With a playoff run cut short, the Washington Capitals will be undergoing some changes over the summer. The Capitals have a handful of restricted and unrestricted free agents on their roster, and GM Brian MacLellan has some tough decisions to make on the future of the roster.
One of the Capitals most notable restricted free agents this summer is Evgeny Kuznetsov. Kuznetsov, 25, was the Capitals 1st round pick back in 2010, and he will likely be seeking a long-term extension with the club.
Kuznetsov has now played in 261 regular season NHL games. In 2015-16, Kuznetsov set career highs with 20 goals and 77 points. In 2016-17, Kuznetsov’s totals slipped a bit, but he still recorded a respectable 19 goals and 59 points. Kuznetsov’s point totals ranked only behind Nicklas Backstrom and Alex Ovechkin.
Kuznetsov is one of the league’s elite passers. There are not many passes that he cannot make. His playmaking ability, puck control, and vision are top notch. Kuznetsov can also move the puck well on the powerplay.
While Kuznetsov is an elite passer and playmaker, he tends to over-pass at times. If Kuznetsov was a little more selfish with the puck and shot the puck a little bit more, he would probably register closer to 30 goals.
Another knock on his game is in the faceoff dot. Over the past 3 seasons, his faceoff effectiveness has been mediocre. In 2016-17, he was 43.97% effective in the faceoff dot. Nicklas Backstrom and Jay Beagle took more draws than Kuznetsov, but both players were over the 50% mark in the faceoff dot.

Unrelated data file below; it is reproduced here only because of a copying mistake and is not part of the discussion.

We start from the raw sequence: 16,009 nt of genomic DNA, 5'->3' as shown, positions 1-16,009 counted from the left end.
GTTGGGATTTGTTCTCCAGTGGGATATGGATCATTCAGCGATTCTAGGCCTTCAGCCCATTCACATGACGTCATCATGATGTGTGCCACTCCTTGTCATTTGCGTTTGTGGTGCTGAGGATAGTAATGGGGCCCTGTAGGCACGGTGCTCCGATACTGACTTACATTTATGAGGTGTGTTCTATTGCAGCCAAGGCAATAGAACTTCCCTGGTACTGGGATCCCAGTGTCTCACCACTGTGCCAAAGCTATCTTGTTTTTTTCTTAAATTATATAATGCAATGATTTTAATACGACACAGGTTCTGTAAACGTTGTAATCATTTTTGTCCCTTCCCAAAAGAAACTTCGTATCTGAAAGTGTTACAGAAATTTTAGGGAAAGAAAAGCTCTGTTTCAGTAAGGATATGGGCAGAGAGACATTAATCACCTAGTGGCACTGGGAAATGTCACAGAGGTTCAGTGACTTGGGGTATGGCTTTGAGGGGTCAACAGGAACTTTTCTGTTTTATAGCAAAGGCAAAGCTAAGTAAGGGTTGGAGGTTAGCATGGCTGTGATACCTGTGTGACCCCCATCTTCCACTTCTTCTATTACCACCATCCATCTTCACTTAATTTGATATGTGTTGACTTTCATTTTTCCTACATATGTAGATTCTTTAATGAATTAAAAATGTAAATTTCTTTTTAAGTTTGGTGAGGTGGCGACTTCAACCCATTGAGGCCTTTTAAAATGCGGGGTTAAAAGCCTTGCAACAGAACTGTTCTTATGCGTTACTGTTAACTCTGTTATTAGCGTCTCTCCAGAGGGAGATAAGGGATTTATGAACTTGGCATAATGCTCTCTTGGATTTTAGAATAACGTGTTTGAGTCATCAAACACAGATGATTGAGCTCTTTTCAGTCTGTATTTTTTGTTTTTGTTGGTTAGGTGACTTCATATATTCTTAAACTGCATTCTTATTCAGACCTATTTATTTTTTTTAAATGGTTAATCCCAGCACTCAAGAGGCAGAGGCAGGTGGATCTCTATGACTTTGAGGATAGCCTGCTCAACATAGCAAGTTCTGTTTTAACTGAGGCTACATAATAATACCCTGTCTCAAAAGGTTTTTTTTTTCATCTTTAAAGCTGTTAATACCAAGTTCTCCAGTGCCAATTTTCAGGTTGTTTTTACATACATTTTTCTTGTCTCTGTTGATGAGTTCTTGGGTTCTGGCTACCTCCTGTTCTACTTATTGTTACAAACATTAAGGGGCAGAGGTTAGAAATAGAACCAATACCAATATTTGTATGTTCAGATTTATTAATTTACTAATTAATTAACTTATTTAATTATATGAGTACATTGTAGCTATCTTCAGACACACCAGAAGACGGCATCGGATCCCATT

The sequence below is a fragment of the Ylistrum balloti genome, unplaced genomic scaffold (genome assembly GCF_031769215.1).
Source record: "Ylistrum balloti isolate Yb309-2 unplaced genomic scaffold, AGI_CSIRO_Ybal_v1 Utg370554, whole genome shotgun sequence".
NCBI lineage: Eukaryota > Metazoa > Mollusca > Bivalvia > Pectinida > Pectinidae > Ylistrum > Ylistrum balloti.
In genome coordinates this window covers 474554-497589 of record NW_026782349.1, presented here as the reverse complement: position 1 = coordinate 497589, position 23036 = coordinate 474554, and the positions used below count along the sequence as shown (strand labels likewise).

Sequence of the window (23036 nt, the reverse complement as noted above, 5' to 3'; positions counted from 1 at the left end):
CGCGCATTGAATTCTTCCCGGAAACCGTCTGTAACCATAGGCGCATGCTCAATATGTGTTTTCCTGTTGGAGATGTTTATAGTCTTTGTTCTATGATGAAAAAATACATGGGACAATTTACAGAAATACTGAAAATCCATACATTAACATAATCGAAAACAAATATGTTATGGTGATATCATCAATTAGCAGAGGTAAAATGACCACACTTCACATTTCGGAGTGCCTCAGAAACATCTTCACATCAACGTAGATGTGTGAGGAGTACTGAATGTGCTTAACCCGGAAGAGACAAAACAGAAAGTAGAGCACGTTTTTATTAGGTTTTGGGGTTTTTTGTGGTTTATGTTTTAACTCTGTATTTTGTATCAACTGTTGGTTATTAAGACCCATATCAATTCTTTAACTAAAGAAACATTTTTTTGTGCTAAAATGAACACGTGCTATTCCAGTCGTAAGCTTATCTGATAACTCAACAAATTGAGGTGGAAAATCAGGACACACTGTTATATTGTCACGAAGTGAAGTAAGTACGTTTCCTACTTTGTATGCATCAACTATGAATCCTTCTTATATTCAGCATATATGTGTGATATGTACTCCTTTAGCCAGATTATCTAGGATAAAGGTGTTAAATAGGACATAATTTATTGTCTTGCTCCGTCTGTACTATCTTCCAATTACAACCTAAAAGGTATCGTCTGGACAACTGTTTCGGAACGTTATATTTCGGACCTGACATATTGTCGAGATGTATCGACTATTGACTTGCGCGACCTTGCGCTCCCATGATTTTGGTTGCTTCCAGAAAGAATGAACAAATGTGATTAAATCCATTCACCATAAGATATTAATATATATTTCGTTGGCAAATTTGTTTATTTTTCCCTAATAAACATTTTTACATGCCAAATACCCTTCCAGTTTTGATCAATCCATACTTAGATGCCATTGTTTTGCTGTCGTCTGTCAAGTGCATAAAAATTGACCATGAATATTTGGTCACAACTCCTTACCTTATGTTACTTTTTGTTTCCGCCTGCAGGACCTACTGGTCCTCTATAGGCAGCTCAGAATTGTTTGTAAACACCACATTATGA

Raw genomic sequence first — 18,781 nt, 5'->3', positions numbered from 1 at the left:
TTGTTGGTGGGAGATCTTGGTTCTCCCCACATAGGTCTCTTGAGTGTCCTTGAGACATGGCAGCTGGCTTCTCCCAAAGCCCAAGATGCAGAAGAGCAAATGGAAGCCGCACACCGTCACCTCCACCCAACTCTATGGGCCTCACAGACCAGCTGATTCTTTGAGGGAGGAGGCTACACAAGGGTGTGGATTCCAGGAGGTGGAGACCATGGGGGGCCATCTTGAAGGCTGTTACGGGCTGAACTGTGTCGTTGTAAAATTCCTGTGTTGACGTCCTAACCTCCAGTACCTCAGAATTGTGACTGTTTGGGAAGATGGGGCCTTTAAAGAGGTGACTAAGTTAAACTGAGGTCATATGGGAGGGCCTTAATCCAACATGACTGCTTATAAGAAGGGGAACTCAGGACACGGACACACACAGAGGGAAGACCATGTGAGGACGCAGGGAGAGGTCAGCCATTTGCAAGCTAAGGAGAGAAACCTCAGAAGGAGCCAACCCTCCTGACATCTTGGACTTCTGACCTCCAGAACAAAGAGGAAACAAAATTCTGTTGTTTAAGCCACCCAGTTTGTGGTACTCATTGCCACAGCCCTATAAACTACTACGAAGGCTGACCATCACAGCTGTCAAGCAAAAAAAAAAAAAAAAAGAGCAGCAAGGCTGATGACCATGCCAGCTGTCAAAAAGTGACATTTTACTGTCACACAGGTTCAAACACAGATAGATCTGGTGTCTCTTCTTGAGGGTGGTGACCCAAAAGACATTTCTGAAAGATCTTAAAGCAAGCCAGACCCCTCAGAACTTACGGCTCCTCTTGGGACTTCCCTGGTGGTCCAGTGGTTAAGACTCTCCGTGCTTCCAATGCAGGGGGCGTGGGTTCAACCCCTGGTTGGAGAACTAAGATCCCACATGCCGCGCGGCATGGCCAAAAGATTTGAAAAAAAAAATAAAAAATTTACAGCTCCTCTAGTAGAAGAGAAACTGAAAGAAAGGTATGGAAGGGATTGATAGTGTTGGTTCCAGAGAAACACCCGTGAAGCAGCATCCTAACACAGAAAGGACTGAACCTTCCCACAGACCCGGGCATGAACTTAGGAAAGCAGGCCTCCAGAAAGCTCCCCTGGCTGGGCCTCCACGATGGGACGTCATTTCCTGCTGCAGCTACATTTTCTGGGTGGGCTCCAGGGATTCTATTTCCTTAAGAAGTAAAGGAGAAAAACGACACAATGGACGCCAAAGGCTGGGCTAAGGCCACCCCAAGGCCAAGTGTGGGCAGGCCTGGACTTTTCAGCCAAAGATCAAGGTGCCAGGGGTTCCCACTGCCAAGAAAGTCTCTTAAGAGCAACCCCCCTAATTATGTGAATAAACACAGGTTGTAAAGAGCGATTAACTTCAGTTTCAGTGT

David Krejci (BOS) ($7.25m cap hit)
Ryan Kesler (ANA) ($6.875m cap hit)
Logan Couture (SJ) ($6m cap hit)
Brayden Schenn (PHI) ($5.125m cap hit)
The comparable players listed above were chosen based on similar point production and roles within their respective clubs.
Kuznetsov is arbitration eligible and this contract will likely be a battle between both sides. It is highly likely that both sides will agree on something that is between 5-7 years in length.
The Capitals are not known to give out many no-trade or no-move clauses to their players, but this is a contract they might have to do so to keep the price down a bit.
The Capitals would likely like to keep Kuznetsov’s cap hit closer to $5 million to help with their current cap constraints. However, it is likely that this contract will fall somewhere between $5.5 and $6 million. The Capitals will likely not want Kuznetsov to have a cap hit that is any higher if they want to remain a competitive team.
If the Capitals do go to arbitration with Kuznetsov, Kuznetsov will have a strong case for a high-dollar contract. Ideally, both sides will avoid arbitration and will figure out a new contract before that point.
There is still plenty of room for Kuznetsov to grow his game as he continues to reach his prime. Kuznetsov has not hit his full potential as a player, but the risk is worth the reward. Players that can produce 60-70 points in an NHL season are hard to find at times, which makes Kuznetsov a valuable piece to the club.
By: George Foussekis